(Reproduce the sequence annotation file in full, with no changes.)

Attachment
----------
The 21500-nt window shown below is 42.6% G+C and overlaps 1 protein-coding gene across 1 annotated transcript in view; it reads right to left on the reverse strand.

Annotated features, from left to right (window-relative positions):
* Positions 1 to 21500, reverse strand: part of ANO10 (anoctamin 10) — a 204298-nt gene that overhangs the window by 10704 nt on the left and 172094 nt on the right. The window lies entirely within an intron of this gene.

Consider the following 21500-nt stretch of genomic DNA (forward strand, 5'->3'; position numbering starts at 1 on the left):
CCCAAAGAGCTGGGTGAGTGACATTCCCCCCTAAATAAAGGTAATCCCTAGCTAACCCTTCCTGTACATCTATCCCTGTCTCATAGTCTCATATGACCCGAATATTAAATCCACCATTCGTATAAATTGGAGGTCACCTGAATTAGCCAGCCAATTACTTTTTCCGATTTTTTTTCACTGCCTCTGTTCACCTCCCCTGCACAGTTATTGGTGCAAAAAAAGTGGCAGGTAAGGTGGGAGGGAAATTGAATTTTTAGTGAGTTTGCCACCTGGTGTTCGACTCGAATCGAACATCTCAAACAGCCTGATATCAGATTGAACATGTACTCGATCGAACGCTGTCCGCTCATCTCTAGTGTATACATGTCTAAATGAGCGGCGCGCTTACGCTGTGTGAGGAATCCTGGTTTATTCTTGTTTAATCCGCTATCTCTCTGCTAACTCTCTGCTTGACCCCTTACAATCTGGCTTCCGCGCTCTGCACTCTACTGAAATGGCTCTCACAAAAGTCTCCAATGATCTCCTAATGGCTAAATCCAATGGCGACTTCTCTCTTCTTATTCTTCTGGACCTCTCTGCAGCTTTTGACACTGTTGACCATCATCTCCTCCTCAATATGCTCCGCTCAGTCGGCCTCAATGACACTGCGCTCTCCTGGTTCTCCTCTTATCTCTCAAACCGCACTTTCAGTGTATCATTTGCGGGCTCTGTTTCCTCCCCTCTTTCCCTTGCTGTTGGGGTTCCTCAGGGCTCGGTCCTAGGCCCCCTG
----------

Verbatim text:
The 21500-nt window shown below is 42.6% G+C and overlaps 1 protein-coding gene across 1 annotated transcript in view; it reads right to left on the reverse strand.

Annotated features, from left to right (window-relative positions):
* Positions 1 to 21500, reverse strand: part of ANO10 (anoctamin 10) — a 204298-nt gene that overhangs the window by 10704 nt on the left and 172094 nt on the right. The window lies entirely within an intron of this gene.

Consider the following 21500-nt stretch of genomic DNA (forward strand, 5'->3'; position numbering starts at 1 on the left):
CCCAAAGAGCTGGGTGAGTGACATTCCCCCCTAAATAAAGGTAATCCCTAGCTAACCCTTCCTGTACATCTATCCCTGTCTCATAGTCTCATATGACCCGAATATTAAATCCACCATTCGTATAAATTGGAGGTCACCTGAATTAGCCAGCCAATTACTTTTTCCGATTTTTTTTCACTGCCTCTGTTCACCTCCCCTGCACAGTTATTGGTGCAAAAAAAGTGGCAGGTAAGGTGGGAGGGAAATTGAATTTTTAGTGAGTTTGCCACCTGGTGTTCGACTCGAATCGAACATCTCAAACAGCCTGATATCAGATTGAACATGTACTCGATCGAACGCTGTCCGCTCATCTCTAGTGTATACATGTCTAAATGAGCGGCGCGCTTACGCTGTGTGAGGAATCCTGGTTTATTCTTGTTTAATCCGCTATCTCTCTGCTAACTCTCTGCTTGACCCCTTACAATCTGGCTTCCGCGCTCTGCACTCTACTGAAATGGCTCTCACAAAAGTCTCCAATGATCTCCTAATGGCTAAATCCAATGGCGACTTCTCTCTTCTTATTCTTCTGGACCTCTCTGCAGCTTTTGACACTGTTGACCATCATCTCCTCCTCAATATGCTCCGCTCAGTCGGCCTCAATGACACTGCGCTCTCCTGGTTCTCCTCTTATCTCTCAAACCGCACTTTCAGTGTATCATTTGCGGGCTCTGTTTCCTCCCCTCTTTCCCTTGCTGTTGGGGTTCCTCAGGGCTCGGTCCTAGGCCCCCTG